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Thread: Introducing FrankenKamera VI!

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    Introducing FrankenKamera VI!



    Using the front standard of my Toyo VX23D medium-format view camera, I have created a pancake-type, tech camera offering rear rise / fall movements.

    It will be dedicated to doing infrared photography using my DIY-modified, full-spectrum Samsung NX500 and collection of vintage Contax / Yashica lenses, almost all of which perform very well behind a 720 nm filter.

    The bare camera weighs 1 lb., 9.6 oz, which is a bit more than I had hoped, but still makes it the lightest camera of this type of which I'm aware.

    It provides a 28 mm range of rear rise / fall movement, split into 18 mm of rise and 10 mm of fall. This should be plenty for my purposes, as well as the sizes of the image circles projected by the C/Y lenses.

    Best of all, everything I've done is completely reversible and I can break this camera down and reassemble my VX23D in its original configuration in around 20 minutes whenever the occasion requires.

    Here are a couple of photos of holiday lights I took down the street from my house during one of my shakedown outings:





    P.S.: I have also created a companion camera using the VX23D's rear standard and am now in the process of implementing Phase Two, wherein in I am updating it so I can mount my Contax N and Contax 645 lenses and use them with my A7R body ... stay tuned!
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    Re: Introducing FrankenKamera VI!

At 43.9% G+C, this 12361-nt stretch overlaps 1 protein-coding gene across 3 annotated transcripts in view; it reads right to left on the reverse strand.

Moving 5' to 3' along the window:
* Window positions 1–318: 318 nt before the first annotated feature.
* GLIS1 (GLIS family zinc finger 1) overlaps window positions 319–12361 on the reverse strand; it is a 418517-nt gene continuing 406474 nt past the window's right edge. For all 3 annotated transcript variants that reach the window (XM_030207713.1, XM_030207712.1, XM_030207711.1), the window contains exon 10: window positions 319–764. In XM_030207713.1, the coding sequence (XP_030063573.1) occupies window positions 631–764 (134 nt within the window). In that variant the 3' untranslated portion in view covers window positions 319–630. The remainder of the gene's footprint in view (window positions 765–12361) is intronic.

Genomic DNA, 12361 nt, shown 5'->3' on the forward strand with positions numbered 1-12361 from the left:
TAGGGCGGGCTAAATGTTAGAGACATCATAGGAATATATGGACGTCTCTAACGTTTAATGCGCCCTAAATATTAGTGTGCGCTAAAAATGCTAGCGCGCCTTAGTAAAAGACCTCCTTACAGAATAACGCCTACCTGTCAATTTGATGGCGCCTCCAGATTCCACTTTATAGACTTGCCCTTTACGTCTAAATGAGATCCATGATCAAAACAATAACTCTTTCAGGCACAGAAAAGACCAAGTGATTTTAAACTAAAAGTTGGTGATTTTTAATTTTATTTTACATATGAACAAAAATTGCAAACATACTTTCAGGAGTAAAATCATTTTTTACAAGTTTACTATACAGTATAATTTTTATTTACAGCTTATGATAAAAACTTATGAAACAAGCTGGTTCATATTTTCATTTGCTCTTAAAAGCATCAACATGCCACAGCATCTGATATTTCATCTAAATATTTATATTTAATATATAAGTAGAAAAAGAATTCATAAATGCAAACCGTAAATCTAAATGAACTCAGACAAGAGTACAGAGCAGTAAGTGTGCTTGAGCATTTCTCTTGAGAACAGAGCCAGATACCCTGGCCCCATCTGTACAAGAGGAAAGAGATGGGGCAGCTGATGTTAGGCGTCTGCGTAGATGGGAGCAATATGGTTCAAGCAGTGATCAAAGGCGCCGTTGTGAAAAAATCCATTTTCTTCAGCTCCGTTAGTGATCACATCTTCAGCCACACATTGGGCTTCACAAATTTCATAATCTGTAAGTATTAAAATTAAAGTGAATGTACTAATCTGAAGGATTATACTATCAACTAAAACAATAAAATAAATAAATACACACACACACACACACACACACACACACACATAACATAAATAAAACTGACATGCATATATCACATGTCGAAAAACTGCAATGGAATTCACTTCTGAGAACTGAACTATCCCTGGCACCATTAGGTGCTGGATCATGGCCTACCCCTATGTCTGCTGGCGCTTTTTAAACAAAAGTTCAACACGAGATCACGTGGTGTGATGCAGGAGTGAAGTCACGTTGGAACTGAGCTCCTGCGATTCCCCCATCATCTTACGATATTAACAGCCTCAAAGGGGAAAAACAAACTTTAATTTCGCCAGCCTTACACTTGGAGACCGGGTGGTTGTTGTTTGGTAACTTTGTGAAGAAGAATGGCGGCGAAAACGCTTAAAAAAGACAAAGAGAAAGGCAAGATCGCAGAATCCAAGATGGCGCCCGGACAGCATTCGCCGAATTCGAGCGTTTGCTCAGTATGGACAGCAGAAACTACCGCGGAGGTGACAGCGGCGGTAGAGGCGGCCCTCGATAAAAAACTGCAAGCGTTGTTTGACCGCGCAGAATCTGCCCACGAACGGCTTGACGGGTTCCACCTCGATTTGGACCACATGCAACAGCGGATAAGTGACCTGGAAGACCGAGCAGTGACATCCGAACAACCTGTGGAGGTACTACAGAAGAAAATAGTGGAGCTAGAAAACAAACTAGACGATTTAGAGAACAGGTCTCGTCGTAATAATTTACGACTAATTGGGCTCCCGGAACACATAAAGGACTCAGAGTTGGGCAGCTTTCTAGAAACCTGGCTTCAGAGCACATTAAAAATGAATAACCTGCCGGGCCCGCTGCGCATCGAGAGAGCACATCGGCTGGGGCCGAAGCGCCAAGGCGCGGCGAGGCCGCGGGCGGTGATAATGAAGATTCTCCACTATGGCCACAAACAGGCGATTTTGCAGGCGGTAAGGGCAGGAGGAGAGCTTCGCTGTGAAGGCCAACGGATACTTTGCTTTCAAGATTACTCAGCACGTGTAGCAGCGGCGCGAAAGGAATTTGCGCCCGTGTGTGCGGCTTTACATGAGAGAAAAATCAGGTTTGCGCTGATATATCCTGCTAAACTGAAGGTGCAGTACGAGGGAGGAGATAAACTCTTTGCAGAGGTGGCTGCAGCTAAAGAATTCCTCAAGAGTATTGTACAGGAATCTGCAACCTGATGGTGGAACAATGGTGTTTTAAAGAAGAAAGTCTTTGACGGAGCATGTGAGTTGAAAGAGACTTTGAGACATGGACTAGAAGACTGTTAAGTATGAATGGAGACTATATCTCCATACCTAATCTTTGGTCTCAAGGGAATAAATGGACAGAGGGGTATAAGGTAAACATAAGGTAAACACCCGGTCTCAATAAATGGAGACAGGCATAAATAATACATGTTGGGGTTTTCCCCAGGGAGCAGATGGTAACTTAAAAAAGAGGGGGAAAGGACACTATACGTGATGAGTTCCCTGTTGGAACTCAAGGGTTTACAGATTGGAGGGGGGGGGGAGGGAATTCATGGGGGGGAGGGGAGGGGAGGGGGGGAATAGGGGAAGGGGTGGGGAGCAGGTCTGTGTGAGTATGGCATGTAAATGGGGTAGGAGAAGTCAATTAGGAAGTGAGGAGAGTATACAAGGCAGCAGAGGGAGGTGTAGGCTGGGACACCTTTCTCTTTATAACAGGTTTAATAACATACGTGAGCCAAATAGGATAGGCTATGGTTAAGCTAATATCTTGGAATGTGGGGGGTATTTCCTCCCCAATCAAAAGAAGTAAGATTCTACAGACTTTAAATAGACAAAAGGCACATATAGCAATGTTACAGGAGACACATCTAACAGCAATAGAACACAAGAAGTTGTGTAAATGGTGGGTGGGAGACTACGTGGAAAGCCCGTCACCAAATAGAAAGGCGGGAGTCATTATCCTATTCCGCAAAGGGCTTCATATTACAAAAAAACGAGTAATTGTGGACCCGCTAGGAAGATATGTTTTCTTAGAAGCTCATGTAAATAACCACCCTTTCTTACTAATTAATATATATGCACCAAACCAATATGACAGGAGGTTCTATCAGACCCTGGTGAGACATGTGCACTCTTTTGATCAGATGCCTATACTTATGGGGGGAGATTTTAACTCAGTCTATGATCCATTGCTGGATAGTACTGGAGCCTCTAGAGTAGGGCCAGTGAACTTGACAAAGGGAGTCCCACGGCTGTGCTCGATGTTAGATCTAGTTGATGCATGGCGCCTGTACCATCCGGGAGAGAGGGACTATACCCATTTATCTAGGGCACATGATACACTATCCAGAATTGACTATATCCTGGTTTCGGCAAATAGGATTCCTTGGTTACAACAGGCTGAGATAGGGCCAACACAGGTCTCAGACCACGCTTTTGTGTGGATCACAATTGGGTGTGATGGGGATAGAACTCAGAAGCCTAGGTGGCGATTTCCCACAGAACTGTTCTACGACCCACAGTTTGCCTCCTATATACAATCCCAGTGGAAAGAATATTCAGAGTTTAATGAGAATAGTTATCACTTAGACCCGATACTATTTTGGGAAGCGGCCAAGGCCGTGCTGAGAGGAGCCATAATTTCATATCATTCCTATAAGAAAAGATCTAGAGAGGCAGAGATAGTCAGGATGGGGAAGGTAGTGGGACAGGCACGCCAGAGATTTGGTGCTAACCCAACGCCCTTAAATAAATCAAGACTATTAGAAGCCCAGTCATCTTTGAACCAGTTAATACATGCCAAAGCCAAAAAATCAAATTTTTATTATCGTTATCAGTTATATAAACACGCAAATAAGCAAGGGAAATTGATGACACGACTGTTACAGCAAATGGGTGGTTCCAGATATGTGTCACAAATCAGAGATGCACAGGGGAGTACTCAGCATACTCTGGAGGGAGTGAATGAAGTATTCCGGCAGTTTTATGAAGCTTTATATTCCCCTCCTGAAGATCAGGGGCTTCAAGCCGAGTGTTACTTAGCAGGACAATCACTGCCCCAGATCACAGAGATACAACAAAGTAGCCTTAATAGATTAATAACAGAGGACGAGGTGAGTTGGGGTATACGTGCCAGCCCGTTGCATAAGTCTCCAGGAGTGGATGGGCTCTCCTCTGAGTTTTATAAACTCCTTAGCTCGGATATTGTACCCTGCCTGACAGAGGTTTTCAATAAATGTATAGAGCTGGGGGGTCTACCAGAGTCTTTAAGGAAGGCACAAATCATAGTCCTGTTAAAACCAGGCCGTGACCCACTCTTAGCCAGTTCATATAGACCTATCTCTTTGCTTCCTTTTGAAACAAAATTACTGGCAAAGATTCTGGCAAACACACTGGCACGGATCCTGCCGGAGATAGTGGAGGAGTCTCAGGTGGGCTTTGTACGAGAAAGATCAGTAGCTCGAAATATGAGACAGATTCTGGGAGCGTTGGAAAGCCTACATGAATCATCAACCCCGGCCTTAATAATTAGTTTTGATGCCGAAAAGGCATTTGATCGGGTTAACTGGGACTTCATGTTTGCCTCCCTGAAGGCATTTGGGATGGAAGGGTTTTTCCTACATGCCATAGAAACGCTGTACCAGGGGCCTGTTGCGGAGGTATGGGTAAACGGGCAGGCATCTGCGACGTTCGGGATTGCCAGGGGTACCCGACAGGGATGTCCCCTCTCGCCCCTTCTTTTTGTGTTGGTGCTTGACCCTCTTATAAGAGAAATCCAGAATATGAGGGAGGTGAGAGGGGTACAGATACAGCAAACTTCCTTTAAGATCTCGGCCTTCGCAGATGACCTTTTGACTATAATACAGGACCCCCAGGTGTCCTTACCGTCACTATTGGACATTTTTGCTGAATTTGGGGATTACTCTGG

Presumably, tilting/panning has to be made with the tripod legs (?)
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    Re: Introducing FrankenKamera VI!

    .
    My friend, your 'light box' is looking great--nice bland background and very even light...some natural and some 5K bulbs?

    The camera looks excellent.

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    Re: Introducing FrankenKamera VI!

    Quote Originally Posted by jeffreybehr View Post
    .
    My friend, your 'light box' is looking great--nice bland background and very even light...some natural and some 5K bulbs?

    The camera looks excellent.
    Hah! I didn't use the lightbox for this photo. The background is actually the textured wall by the front door (after I removed the photo that was hanging there) and the light comes from two 18x24 pieces of white foamcore board bouncing the sunlight coming through the open front door onto the camera.

    As for the camera, thanks for the kind words!

    This morning, I'm dialing-in the Sony E-mount camera mount panel that uses the rotating mount from a Cambo Actus to change its orientation ... pretty slick, if I do say so myself. This means I will now be able to swap between the NX500 for IR photography and my A7R for visible-light photography simply by swapping the camera mount panels, with no other adjustments required!

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    Re: Introducing FrankenKamera VI!

    Quote Originally Posted by Bugleone View Post
    Presumably, tilting/panning has to be made with the tripod legs (?)
    This camera won't readily accommodate tilting or panning movements.

    Which is fine, because for the type of photography I will be doing with it almost exclusively -- urban and suburban street and alley scenes, photographed late at night using long exposures at base ISO -- neither tilting nor panning will be needed, just rise and fall movements to tweak the compositions and correct for keystoning.